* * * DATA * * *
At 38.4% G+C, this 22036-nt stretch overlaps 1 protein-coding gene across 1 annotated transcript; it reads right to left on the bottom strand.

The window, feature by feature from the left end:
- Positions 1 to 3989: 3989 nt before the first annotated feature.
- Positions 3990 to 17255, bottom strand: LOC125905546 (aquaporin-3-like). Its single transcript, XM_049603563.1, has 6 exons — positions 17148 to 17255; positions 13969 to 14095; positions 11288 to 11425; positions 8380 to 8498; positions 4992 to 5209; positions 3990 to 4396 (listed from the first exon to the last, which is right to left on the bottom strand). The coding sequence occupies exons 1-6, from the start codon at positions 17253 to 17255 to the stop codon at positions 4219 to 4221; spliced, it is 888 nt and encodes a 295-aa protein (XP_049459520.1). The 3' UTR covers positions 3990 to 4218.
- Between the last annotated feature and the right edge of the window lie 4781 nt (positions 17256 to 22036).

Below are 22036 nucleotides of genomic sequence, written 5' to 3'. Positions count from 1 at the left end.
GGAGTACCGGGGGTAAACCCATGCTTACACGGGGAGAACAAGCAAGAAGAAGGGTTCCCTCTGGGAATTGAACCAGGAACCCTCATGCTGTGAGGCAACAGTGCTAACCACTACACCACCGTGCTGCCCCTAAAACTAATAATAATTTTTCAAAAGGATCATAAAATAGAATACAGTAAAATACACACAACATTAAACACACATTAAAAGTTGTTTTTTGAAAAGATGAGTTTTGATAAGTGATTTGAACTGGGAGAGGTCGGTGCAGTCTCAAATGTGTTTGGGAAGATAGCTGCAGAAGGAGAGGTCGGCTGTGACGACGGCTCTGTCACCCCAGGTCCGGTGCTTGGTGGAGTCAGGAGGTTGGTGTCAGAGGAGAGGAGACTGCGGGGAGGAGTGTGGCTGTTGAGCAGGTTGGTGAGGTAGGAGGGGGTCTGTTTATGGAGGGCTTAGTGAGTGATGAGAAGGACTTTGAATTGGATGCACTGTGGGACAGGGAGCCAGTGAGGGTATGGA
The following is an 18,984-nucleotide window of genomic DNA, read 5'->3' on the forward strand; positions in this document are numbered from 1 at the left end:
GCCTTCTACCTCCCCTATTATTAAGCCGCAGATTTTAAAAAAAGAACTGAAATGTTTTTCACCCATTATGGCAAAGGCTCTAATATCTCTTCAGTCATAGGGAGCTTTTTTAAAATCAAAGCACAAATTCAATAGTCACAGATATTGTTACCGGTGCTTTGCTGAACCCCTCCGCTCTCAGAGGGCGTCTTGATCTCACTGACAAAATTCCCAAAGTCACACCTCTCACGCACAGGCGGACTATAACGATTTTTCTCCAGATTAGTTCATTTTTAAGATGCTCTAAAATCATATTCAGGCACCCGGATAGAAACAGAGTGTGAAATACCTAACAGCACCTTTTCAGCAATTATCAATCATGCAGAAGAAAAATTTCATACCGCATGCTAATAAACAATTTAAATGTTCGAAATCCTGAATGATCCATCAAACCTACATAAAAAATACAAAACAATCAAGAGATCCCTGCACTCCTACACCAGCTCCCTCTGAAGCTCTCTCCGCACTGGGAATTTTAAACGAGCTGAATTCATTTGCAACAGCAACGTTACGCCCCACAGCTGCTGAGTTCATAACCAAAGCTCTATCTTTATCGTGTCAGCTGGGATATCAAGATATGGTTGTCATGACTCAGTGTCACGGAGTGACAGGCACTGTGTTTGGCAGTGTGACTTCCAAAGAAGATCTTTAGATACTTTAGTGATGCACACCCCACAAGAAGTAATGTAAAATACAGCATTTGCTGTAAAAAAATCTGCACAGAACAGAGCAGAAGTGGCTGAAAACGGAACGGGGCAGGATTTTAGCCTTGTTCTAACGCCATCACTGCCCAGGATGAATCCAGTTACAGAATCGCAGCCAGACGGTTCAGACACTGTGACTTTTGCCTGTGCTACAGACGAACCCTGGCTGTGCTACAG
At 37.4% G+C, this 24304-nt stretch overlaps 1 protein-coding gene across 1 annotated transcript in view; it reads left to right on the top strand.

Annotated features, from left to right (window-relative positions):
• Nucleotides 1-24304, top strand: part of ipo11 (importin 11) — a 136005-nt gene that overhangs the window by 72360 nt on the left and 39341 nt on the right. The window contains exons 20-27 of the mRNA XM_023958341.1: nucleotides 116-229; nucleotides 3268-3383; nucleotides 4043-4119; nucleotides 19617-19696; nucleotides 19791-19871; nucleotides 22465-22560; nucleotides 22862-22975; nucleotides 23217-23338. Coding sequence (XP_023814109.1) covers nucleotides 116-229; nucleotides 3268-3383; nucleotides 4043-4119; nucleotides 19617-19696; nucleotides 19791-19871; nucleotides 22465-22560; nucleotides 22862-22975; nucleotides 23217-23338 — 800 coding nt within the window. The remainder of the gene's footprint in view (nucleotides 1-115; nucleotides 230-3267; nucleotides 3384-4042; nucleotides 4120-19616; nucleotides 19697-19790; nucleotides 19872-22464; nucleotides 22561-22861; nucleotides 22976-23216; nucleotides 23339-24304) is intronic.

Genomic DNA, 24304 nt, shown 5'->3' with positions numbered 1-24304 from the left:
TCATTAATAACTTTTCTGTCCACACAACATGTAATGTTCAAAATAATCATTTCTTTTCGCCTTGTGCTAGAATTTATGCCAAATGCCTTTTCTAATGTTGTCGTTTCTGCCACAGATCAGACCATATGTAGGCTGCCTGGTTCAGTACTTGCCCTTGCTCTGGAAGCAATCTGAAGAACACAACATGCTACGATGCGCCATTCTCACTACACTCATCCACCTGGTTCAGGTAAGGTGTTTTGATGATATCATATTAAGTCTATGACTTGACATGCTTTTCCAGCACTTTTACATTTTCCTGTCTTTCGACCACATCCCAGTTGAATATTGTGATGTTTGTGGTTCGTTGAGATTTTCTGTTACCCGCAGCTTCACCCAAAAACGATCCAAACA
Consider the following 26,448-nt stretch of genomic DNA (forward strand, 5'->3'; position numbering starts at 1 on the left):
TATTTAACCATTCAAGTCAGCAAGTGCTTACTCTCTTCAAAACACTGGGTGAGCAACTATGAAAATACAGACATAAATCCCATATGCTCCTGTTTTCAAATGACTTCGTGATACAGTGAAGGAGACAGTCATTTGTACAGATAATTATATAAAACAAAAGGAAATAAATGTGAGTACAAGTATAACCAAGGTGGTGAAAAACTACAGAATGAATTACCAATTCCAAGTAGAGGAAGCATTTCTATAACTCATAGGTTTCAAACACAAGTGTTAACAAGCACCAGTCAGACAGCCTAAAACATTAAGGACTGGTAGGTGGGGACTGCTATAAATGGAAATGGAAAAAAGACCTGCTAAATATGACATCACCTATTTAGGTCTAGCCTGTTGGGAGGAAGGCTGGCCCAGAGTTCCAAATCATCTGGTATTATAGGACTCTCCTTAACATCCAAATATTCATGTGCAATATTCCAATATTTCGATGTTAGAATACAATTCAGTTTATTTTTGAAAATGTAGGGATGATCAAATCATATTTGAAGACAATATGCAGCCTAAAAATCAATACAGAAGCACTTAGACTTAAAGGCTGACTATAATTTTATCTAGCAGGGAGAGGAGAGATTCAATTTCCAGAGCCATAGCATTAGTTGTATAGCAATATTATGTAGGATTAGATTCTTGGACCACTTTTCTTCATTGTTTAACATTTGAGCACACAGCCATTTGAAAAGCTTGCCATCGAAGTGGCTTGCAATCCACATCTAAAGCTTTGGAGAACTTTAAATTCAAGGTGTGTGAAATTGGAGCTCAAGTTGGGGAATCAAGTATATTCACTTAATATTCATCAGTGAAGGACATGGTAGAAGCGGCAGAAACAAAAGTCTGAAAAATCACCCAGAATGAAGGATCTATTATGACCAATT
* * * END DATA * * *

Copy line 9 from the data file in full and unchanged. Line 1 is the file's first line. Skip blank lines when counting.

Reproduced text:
GCCTTCTACCTCCCCTATTATTAAGCCGCAGATTTTAAAAAAAGAACTGAAATGTTTTTCACCCATTATGGCAAAGGCTCTAATATCTCTTCAGTCATAGGGAGCTTTTTTAAAATCAAAGCACAAATTCAATAGTCACAGATATTGTTACCGGTGCTTTGCTGAACCCCTCCGCTCTCAGAGGGCGTCTTGATCTCACTGACAAAATTCCCAAAGTCACACCTCTCACGCACAGGCGGACTATAACGATTTTTCTCCAGATTAGTTCATTTTTAAGATGCTCTAAAATCATATTCAGGCACCCGGATAGAAACAGAGTGTGAAATACCTAACAGCACCTTTTCAGCAATTATCAATCATGCAGAAGAAAAATTTCATACCGCATGCTAATAAACAATTTAAATGTTCGAAATCCTGAATGATCCATCAAACCTACATAAAAAATACAAAACAATCAAGAGATCCCTGCACTCCTACACCAGCTCCCTCTGAAGCTCTCTCCGCACTGGGAATTTTAAACGAGCTGAATTCATTTGCAACAGCAACGTTACGCCCCACAGCTGCTGAGTTCATAACCAAAGCTCTATCTTTATCGTGTCAGCTGGGATATCAAGATATGGTTGTCATGACTCAGTGTCACGGAGTGACAGGCACTGTGTTTGGCAGTGTGACTTCCAAAGAAGATCTTTAGATACTTTAGTGATGCACACCCCACAAGAAGTAATGTAAAATACAGCATTTGCTGTAAAAAAATCTGCACAGAACAGAGCAGAAGTGGCTGAAAACGGAACGGGGCAGGATTTTAGCCTTGTTCTAACGCCATCACTGCCCAGGATGAATCCAGTTACAGAATCGCAGCCAGACGGTTCAGACACTGTGACTTTTGCCTGTGCTACAGACGAACCCTGGCTGTGCTACAG